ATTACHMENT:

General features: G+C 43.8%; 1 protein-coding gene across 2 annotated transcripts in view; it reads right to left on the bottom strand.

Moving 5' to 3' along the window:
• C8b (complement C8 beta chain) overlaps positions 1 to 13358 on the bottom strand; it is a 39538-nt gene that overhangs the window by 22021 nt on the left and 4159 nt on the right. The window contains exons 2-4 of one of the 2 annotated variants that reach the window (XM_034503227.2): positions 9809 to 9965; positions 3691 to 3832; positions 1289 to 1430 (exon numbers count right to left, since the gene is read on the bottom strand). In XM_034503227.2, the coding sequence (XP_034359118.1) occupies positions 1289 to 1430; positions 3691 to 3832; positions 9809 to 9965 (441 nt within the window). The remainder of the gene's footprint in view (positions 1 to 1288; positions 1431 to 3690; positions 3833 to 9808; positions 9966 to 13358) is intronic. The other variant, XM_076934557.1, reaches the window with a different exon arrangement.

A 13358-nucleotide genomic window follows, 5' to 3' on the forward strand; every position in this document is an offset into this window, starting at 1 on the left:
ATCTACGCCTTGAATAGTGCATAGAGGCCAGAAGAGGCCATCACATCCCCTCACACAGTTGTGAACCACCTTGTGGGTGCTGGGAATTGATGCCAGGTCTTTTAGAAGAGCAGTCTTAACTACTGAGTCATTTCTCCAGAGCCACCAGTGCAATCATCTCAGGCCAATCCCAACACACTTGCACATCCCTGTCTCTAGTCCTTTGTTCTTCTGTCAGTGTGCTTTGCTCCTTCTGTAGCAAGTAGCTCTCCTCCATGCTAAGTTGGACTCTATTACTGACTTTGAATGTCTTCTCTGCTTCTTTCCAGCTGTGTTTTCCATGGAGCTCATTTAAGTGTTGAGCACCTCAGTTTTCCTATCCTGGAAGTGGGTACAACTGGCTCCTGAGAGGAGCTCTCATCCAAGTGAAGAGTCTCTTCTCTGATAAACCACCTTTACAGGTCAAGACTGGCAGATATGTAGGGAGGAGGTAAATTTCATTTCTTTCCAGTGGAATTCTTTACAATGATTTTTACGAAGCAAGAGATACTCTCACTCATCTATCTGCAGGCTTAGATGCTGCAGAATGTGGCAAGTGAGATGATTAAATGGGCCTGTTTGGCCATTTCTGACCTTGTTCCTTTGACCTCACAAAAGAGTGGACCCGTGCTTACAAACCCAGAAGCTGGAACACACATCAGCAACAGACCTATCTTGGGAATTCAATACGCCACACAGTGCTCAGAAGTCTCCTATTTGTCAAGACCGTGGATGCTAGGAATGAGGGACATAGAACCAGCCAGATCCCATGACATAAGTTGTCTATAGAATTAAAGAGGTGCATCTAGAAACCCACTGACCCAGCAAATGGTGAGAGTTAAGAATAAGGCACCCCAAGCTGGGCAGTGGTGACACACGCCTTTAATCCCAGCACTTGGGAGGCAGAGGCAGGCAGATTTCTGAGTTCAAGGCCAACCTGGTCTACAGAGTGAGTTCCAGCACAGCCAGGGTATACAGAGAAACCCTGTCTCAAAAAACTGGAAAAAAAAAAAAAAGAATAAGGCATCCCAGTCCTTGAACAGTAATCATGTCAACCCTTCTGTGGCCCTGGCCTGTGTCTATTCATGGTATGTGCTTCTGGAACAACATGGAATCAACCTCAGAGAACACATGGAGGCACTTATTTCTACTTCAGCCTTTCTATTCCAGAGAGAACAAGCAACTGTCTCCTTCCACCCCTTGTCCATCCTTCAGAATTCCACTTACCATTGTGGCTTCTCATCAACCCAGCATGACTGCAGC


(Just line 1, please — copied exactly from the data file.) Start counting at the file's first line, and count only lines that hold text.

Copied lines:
General features: G+C 43.8%; 1 protein-coding gene across 2 annotated transcripts in view; it reads right to left on the bottom strand.